Telescopes are old. Like… really old — we’re talking very early 1600s old. So, as you’d imagine, they’ve come on a long way since their inception all those centuries ago.
What were completely manual devices utilizing the power of lenses and light to bring distant objects closer to the eye, are now often computer-assisted mega-scopes that can peer deep into the void of space.
All the bells and whistles that now arrive with any decent telescope make them more functional than ever and help to make astronomy as inspiring and easy as possible, but is there a catch?
Do they need to draw energy from batteries, or is using them as simple as pointing them at the moon and taking a peep? Let’s find out!
Will I Need Batteries For My Telescope?
The answer to this question is of course determined by the telescope in question, but with great power tends to come great big batteries!
So, if you’ve got yourself a fancy telescope for some pristine views of deep space objects such as nebula and our neighbor galaxy, the monstrous Andromeda, in all likelihood, yes, it will require batteries.
On the other hand, if you’re starting small with a nice, affordable scope, or perhaps you’ve bought a very basic telescope for your kid to use, then it may not need any batteries at all.
Why Do Telescopes Need Batteries?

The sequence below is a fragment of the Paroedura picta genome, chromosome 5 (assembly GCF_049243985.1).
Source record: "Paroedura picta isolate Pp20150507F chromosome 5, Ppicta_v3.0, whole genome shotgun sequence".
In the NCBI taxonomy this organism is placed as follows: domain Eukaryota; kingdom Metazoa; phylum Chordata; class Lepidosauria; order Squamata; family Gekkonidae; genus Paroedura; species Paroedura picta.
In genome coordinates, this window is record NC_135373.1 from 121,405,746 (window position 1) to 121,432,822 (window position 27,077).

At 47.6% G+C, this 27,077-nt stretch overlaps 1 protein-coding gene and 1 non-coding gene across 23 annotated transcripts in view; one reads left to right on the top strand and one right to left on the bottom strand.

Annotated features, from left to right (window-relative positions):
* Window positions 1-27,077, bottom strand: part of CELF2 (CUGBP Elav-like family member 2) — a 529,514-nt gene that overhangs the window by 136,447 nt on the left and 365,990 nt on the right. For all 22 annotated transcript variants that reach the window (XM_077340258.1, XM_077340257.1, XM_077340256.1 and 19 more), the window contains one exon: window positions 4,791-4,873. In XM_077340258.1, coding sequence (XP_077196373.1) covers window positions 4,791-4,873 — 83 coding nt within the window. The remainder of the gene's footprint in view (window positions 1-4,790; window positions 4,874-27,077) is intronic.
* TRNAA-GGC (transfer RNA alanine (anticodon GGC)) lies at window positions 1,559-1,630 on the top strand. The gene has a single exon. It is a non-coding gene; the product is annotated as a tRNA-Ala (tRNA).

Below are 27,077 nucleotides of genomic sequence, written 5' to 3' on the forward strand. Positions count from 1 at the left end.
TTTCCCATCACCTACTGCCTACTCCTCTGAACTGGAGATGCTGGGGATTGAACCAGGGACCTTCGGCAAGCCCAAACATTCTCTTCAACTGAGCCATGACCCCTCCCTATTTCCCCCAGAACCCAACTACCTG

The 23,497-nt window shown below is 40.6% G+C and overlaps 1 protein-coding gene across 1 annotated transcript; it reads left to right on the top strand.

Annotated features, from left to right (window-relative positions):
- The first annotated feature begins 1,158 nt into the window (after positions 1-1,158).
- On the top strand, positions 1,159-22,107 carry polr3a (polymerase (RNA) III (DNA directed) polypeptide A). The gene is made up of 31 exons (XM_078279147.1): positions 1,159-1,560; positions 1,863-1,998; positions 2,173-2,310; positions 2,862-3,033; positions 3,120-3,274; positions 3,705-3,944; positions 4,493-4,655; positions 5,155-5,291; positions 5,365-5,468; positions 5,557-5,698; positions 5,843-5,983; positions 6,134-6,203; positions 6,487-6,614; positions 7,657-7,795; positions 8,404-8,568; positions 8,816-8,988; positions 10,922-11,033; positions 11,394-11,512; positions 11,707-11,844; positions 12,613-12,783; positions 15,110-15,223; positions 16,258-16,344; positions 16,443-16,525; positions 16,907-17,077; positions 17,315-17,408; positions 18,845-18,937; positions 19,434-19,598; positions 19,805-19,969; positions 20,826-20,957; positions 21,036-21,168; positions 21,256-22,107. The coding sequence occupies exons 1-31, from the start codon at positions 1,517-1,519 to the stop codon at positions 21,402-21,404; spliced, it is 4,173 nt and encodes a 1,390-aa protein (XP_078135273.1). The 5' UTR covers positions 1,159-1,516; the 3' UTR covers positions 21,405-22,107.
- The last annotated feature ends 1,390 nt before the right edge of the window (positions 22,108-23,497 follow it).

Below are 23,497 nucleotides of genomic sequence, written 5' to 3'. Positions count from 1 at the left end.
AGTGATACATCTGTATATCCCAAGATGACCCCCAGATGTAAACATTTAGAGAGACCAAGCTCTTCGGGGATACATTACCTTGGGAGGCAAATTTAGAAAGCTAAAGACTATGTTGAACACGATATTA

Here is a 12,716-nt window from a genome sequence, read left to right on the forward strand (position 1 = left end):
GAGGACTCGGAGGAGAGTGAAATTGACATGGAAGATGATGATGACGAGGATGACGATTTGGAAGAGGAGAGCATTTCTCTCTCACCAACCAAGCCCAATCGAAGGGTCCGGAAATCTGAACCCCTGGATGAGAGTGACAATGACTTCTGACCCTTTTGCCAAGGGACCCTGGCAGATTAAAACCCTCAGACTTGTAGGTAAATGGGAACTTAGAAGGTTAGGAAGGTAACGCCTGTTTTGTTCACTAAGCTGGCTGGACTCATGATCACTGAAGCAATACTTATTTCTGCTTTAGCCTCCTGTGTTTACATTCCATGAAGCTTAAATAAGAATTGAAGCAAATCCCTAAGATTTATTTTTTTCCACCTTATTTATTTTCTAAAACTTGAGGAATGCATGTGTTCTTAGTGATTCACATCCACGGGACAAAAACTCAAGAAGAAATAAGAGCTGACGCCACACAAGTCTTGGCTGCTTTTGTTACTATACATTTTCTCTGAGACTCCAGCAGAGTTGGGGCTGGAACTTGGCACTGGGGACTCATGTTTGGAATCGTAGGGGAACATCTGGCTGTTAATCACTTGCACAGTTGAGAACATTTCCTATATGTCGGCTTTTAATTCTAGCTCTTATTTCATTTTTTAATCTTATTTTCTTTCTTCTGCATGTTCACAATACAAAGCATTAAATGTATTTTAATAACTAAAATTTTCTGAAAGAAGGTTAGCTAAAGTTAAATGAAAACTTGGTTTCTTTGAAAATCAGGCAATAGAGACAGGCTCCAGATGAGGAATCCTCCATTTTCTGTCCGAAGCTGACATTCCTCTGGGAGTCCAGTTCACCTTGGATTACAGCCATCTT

Most of the big names in the modern, consumer-grade telescope industry are eager to assert themselves in the market and beat out all competitors, and they’re doing so by making their products as powerful as possible.
They achieve this the same way every other company in every other industry does this day and age… computerization!
Yep, believe it or not, most telescopes arrive with powerful CPUs, just like your laptop or desktop computer.
These additions give telescopes an almost AI characteristic that helps users to find celestial objects more efficiently to aid in both research and having a fun time during an observation session.
Instead of spending hours on end scouring the blackness of space only to see nothing but Orion’s Belt, now, an integrated CPU will be your guide to the galaxy (and beyond!).
The blending of telescopes and computer technology is by no means a totally new development, as state-of-the-art telescopes, such as the Hubble telescope and those found in professional observatories, have had CPU brains from the get-go.
In fact, the computer systems of these infamous scientist-level telescopes are constantly being upgraded with the latest technology in order to optimize performance, leveling it out with modern computational demands and expectations.
Naturally, with computer technology becoming more and more accessible to the average Joe (us), we too can enjoy some super high power space-spying tech with some seriously beefy CPU muscle — hooray!
However, we need batteries to shock that muscle to life!
Why Can’t I Plug My Telescope Into The Wall Outlet?
You may be wondering if you really need to faff with batteries. Couldn’t you just plug your scope into a wall outlet and enjoy constant grid power?
Well, yeah, as long as your scope has an adapter, you can indeed plug it into a wall outlet, but herein lies a problem.
Unless you have a lovely place out in the country, to escape light pollution, you’ll likely need to leave your home.
Not just that, but you’ll have to go somewhere particularly remote and dark, which means there aren’t going to be any wall outlets to plug your telescope into.
This is where the battery comes in handy. These portable power packs allow you to pick up your telescope and go for a wander in search of the best dark sky locations in and around your area of residence.